Regulating on-street parking
Consider the choices available to a shopper driving to a city and trying to park downtown. One option, typical to many cities, is to follow the signposts to an off-street parking facility, which is often privately operated. Another option is to search for an on-street spot. If this proves unsuccessful, it is always possible to return to the off-street facility. We formalise such a setting and examine optimal on-street parking policy in the presence of an off-street market. Not surprisingly, the amount of socially-wasteful searching behaviour is shown to depend on the prices of both the off- and on-street market. If the off-street market is run competitively, optimal on-street policy reduces to a simple and attractive rule: set the on-street price equal to the resource cost of off-street parking supply. Other pricing rules result in either excessive searching behaviour or excessive off-street investment costs. Time restrictions - a common alternative to on-street fees - are also shown to be inefficient. In practice, however, off-street markets are unlikely to be competitive. We examine the case of a single off-street supplier playing as a Stackelberg follower to the government regulated on-street market. Based on a numerical example (calibrated to London), optimal on-street policy is shown to either involve setting a relatively high on-street price, such that the monopolist is induced to undercut and gain the entire parking demand, or setting a relatively low price, while the monopolist maximises profit on the residual demand curve. Which strategy is optimal is shown to be parameter dependent.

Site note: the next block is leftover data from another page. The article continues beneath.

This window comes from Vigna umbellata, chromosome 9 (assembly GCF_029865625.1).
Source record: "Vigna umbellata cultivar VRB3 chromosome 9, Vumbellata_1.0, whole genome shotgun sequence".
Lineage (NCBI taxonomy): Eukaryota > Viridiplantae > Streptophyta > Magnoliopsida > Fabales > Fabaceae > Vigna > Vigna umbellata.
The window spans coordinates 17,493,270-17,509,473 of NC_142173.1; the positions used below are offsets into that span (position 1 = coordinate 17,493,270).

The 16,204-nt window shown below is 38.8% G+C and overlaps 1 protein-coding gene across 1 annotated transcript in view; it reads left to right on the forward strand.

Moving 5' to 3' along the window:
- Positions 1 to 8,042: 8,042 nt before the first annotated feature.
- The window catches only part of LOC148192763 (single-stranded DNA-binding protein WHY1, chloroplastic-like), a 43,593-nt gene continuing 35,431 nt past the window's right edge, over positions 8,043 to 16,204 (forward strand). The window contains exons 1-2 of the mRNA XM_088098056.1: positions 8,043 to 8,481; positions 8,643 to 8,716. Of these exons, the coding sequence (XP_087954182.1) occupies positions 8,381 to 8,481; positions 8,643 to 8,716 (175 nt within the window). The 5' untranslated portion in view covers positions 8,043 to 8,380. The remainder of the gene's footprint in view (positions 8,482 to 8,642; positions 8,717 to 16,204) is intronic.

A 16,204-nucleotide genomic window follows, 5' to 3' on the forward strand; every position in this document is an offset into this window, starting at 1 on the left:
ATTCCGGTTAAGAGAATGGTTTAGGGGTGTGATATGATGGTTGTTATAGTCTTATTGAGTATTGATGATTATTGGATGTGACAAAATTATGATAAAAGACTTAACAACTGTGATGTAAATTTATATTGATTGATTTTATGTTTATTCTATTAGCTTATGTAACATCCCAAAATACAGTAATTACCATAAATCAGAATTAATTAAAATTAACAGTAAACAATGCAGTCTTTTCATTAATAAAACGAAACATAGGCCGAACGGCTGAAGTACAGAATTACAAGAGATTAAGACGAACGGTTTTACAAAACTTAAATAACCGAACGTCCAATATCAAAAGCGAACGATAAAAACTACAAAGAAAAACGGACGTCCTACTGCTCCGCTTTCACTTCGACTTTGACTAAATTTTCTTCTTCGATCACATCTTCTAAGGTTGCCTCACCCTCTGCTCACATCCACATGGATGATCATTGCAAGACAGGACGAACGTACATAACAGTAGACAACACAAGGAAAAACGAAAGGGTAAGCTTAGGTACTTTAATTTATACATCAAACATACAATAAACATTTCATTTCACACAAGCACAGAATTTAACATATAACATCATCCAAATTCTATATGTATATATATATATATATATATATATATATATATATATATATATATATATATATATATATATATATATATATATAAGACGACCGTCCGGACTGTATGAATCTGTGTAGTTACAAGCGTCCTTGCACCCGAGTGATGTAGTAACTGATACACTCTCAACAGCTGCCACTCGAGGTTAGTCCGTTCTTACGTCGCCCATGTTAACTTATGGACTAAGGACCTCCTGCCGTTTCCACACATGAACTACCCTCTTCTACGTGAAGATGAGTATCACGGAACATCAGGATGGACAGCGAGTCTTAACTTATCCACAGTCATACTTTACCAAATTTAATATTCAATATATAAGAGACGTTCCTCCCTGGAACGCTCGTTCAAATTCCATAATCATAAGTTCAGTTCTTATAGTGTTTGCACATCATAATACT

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"Regulating on-street parking,"
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